Donegal soccer/GAA link

TWO weeks ago, there was a flurry of excitement during the half-time break of a Donegal Junior A Championship clash between Na Rossa and Naomh Padraig.
It wasn’t unusual for a group of kids to race on to the pitch for a kickabout.
But what set pulses racing was that they were trying to fire the ball past Shay Given in goal.
Given’s brother, Paul, plays for Naomh Padraig and he’d turned up to cheer on his local GAA club.
There is no county on the western seaboard so much in thrall to soccer as Donegal.
The connection with Glasgow has been a big influence on that love affair.
Seven Scots-born players have played international football for Ireland.
All seven — Charlie Gallagher, Bernie Slaven, Ray Houghton, Owen Coyle, Tommy Coyne, Aiden McGeady and James McCarthy — have Donegal roots.
Packie Bonner spent much of his life in Glasgow as Celtic’s goalkeeper.
Bonner played GAA at all levels for Donegal, lining out in midfield for the senior team.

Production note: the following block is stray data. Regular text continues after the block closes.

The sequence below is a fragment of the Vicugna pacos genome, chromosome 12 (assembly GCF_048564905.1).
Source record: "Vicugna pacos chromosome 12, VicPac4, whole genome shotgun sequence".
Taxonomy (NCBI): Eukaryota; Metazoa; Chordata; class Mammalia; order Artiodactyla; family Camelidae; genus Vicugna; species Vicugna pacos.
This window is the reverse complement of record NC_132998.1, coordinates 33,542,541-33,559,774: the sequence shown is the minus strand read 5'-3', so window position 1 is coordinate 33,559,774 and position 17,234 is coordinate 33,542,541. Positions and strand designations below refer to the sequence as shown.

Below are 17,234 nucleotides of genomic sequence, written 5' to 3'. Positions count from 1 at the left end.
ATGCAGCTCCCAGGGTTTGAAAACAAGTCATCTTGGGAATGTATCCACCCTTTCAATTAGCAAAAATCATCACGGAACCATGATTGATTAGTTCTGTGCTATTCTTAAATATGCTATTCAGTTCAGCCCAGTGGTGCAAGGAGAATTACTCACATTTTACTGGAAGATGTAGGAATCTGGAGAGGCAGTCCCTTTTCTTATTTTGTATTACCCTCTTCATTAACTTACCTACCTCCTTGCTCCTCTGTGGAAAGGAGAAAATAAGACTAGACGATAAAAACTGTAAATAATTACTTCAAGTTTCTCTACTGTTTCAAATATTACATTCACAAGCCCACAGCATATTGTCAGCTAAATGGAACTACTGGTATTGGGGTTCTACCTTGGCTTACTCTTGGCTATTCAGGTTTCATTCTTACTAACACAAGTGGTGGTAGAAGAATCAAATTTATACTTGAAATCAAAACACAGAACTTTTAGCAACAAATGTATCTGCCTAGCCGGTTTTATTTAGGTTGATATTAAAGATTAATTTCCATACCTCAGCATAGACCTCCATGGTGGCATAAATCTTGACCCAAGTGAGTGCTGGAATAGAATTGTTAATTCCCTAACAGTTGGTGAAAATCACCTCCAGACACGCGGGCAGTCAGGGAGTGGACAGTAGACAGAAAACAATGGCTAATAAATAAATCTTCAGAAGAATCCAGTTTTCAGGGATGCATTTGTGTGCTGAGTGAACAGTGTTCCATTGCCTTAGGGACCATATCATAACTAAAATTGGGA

Given — whose father, Seamus, played for Donegal — always dabbled with both sports as well.
“I played a fair bit with Naomh Padraig but went to Celtic when I was 15,’’ he said.
“If I’d stayed at home, maybe I’d have got a shot at the Donegal minor team.”
Donegal have never won an All-Ireland minor title and many think their best chance was in 2006.
That was a team that included future senior stars like Michael Murphy, Martin McElhinney and Leo McLoone.
But they lost in the semi-final to a Kerry team with David Moran, Tommy Walsh, Johnny Buckley and Shane Enright on board.
The feeling in Donegal was that, if Seamus Coleman had been there, they’d have gone all the way.
The Everton right-full spent much of his teens on Donegal GAA development squads, and was a star centre-half-back with Killybegs, before Sligo Rovers gave him a chance.
What is striking about the Donegal squad that will play in a fifth successive Ulster final today is their strong soccer backgrounds.